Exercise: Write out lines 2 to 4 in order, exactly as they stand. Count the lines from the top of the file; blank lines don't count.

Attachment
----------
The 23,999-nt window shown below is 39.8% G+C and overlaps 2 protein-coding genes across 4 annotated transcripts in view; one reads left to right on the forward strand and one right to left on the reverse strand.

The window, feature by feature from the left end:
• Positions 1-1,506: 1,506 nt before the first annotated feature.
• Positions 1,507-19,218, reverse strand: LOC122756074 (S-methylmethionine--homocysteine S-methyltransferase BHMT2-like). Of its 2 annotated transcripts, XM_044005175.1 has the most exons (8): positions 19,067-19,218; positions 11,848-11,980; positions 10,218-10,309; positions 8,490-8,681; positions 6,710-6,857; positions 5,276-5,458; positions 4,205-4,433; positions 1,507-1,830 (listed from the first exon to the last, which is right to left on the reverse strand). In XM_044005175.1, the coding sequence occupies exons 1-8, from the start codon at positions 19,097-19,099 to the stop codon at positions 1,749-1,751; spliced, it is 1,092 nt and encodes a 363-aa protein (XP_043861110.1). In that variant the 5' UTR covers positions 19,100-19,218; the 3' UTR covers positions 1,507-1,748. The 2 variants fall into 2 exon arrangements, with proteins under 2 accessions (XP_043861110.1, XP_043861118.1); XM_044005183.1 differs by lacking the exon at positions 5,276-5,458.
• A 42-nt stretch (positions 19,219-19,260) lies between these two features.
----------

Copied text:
The window, feature by feature from the left end:
• Positions 1-1,506: 1,506 nt before the first annotated feature.
• Positions 1,507-19,218, reverse strand: LOC122756074 (S-methylmethionine--homocysteine S-methyltransferase BHMT2-like). Of its 2 annotated transcripts, XM_044005175.1 has the most exons (8): positions 19,067-19,218; positions 11,848-11,980; positions 10,218-10,309; positions 8,490-8,681; positions 6,710-6,857; positions 5,276-5,458; positions 4,205-4,433; positions 1,507-1,830 (listed from the first exon to the last, which is right to left on the reverse strand). In XM_044005175.1, the coding sequence occupies exons 1-8, from the start codon at positions 19,097-19,099 to the stop codon at positions 1,749-1,751; spliced, it is 1,092 nt and encodes a 363-aa protein (XP_043861110.1). In that variant the 5' UTR covers positions 19,100-19,218; the 3' UTR covers positions 1,507-1,748. The 2 variants fall into 2 exon arrangements, with proteins under 2 accessions (XP_043861110.1, XP_043861118.1); XM_044005183.1 differs by lacking the exon at positions 5,276-5,458.